An example of the ring integration method in use may be demonstrated when presented with the task of finding the volume of the solid generated when the region in the first quadrant bounded by the graphs of y=x^{1/2 }and y=x/3 is rotated about the horizontal line y=2. It may be recalled that this is the same region that was presented in Figure 2 and that a modified version of the definite integral presented in the last section may be used. The aforementioned integral used in the case of ring integration must be altered to reflect the change in the axis of revolution from the standard axis y=0 to the news axis y=2. The modified integral is _{}, where y_{1} is the upper curve, y_{2 }is the lower curve, a is the lower bound, and b is the upper bound. The new axis of revolution, y=2, is subtracted from both of the radii (the upper and lower curves). This results in the further modified definite integral _{}, which equals 98.96 units^{3}.
In addition to the case of solids of revolution, definite integrals may be used to find the volume of a three dimensional figure whose base is the area under a curve and whose crosssections are some geometric shape.
y
y
y
Figure 7. Visualization of CrossSection Method
An example of a situation where this method would need to be employed is seen above in Figure 7. A three dimensional figure is depicted whose base is the area under the graph of the function y. Each crosssection of this solid is in the shape of an equilateral triangle. Due to this, each side of the triangle is equal to y. The equation that gives the area of an equilateral triangle is _{}, where s is the length of one side of the triangle. Therefore, the formula for the area of one of the crosssections depicted in Figure 7 is _{}. Due to the fact that the area of many crosssections are being added, the integral that would give the volume of the solid is _{}. This method does not just apply to solids whose crosssections are equilateral triangles, but to various other shapes as well. These include, but are not limited to, squares, rectangles, semicircles and quartercircles.
In order to find another case in which the crosssection method may be utilized, refer back to the area between the two curves shown in Figure 2. Let R represent this area. Suppose that the region R is the base of a solid, and for this solid, the crosssections perpendicular to the xaxis are isosceles right triangles with one leg on the base. The volume of this shape can be easily found using the crosssection method. Since isosceles right triangles are being dealt with, it is known that the area of each cross section is equal to half of the length of one leg squared. According to Figure 2, the length of one leg is equal to the difference between the upper curve y_{1} and the lower curve y_{2}, so this translates to _{} for each isosceles right triangle whose leg is on the base of the solid. Applying the definite integral given in the previous section, the new integral that is obtained is _{}. Note that the two intersections of the two curves were plugged in for the upper and lower bounds. Solving this definite integral gives the answer of 1.35 units^{3}.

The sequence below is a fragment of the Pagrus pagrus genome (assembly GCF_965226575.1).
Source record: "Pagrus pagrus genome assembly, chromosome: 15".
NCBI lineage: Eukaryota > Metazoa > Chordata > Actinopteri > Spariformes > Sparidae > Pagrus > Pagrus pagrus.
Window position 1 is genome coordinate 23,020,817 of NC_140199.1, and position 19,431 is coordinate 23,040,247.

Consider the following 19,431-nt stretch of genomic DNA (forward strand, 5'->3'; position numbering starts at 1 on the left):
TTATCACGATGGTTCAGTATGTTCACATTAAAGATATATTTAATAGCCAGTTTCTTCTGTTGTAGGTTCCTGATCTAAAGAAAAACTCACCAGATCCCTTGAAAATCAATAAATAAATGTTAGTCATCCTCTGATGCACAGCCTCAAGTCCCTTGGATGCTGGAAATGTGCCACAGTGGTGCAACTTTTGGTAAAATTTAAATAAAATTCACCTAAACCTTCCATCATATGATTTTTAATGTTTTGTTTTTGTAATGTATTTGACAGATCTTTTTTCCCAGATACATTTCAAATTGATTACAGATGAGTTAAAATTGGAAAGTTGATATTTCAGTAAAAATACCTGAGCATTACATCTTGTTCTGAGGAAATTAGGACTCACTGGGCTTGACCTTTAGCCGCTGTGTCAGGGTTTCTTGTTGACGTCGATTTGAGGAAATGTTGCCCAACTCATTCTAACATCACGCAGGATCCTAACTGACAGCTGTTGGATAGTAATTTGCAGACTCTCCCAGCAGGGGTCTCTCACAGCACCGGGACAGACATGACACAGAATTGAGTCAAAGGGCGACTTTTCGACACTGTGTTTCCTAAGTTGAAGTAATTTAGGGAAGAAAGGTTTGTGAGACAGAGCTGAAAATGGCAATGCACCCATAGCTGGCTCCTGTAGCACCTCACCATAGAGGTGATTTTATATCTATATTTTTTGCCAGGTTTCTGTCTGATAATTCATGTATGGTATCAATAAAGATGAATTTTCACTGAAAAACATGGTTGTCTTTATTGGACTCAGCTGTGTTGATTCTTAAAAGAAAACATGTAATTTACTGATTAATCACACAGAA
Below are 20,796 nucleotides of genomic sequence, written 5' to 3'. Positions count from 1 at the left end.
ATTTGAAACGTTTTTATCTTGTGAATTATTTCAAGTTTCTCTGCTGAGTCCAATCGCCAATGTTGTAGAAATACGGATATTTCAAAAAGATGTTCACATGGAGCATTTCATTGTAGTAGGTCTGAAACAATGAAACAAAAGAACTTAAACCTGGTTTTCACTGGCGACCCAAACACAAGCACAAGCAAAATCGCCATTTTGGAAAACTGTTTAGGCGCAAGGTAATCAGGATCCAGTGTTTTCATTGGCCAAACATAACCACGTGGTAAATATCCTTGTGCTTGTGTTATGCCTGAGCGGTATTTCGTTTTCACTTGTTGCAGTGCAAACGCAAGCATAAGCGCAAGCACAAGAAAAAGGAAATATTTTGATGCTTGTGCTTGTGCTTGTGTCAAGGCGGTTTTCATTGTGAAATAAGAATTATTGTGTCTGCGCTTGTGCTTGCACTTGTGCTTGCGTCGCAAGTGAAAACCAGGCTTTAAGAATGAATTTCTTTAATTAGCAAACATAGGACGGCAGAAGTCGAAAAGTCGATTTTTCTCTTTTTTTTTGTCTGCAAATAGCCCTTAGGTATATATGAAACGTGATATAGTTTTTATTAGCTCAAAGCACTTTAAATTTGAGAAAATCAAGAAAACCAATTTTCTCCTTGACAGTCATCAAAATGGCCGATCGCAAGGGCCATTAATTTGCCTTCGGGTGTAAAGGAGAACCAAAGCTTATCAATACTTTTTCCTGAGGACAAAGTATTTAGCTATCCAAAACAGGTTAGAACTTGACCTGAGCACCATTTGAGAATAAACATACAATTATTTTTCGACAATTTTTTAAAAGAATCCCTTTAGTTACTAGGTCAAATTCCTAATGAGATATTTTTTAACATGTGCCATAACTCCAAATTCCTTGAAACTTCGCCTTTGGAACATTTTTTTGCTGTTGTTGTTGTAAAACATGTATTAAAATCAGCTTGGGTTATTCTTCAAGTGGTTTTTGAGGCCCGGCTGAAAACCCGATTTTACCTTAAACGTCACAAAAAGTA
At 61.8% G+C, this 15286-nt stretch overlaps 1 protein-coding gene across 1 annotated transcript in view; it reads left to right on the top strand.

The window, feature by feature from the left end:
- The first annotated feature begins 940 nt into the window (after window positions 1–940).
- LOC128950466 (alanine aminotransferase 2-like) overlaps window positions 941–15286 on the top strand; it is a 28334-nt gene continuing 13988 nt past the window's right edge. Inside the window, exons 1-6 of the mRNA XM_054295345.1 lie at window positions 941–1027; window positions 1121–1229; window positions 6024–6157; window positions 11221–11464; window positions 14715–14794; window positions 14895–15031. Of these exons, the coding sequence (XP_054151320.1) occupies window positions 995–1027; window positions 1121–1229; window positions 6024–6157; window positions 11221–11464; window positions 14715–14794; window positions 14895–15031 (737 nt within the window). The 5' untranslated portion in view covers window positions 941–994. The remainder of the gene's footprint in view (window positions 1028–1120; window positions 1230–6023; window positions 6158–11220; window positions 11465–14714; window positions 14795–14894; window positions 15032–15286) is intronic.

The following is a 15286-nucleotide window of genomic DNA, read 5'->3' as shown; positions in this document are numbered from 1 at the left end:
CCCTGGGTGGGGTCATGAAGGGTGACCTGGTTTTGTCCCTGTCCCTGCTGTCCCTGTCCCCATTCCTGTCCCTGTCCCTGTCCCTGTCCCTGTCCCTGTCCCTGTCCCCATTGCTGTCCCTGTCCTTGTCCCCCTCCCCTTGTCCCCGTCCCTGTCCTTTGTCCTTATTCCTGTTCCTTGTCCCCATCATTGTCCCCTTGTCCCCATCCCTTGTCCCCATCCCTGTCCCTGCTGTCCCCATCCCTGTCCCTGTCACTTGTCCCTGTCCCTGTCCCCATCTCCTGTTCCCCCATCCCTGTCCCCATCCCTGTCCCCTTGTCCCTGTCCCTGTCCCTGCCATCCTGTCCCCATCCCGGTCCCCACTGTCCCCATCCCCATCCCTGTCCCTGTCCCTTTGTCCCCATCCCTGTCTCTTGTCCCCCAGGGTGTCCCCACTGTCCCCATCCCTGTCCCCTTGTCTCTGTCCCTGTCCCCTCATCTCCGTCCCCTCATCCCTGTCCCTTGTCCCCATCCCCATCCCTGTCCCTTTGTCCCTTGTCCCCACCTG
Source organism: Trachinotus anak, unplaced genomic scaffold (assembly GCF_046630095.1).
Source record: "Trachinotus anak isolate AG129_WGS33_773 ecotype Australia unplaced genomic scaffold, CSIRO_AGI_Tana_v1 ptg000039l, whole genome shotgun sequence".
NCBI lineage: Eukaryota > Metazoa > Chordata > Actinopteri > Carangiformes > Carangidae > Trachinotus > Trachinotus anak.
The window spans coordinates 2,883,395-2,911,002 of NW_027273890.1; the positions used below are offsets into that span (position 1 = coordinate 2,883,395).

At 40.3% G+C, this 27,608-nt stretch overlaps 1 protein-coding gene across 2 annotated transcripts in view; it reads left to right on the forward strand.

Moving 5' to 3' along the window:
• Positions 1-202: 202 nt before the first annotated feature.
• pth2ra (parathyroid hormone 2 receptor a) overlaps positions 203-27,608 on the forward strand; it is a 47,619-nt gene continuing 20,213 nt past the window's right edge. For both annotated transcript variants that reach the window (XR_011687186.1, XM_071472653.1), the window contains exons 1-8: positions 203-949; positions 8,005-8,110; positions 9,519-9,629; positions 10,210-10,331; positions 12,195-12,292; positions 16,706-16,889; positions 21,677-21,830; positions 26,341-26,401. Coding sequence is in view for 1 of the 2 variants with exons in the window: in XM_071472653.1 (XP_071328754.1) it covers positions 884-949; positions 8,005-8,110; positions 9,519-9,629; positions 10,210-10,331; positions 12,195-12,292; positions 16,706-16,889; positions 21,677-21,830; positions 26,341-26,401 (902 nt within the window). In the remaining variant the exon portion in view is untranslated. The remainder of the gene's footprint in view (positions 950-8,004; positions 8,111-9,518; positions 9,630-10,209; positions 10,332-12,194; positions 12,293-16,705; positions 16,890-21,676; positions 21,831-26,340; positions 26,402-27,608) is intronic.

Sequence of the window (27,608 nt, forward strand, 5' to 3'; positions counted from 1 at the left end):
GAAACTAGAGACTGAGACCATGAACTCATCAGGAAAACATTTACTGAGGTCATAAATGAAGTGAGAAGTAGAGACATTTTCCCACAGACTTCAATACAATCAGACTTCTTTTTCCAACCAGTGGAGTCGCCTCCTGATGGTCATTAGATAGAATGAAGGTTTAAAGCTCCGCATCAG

It is easily seen that the definite integral has a wide variety of applications which may offer deeper insight into many different situations. Calculus may seem like an abstract, purposeless subject, but it is actually very applicable. The field of mathematics has come very far and continues to expand. The possibilities are literally infinite.
Works Cited
Area Underneath a Curve. Digital image. Teacher's Choice Software. Web. 13 Feb. 2012.
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Harris, J. W. Visualization of Shell Integration. Digital image. Wolfram MathWorld. Wolfram Research, Inc. Web. 13 Feb. 2012. .
V, T. GraphFunc. Computer software. Series Math Study. www.seriesmathstudy.com, 2006. Web. 13 Feb. 2012. .
Visualization of CrossSection method. Digital image. Web. 13 Feb. 2012. .
Visualization of Disk Integration. Digital image. Department of Mathematics. Texas A&M University. Web. 13 Feb. 2012. .
Visualization of Ring Integration. Digital image. Dragonometry. Web. 13 Feb. 2012. .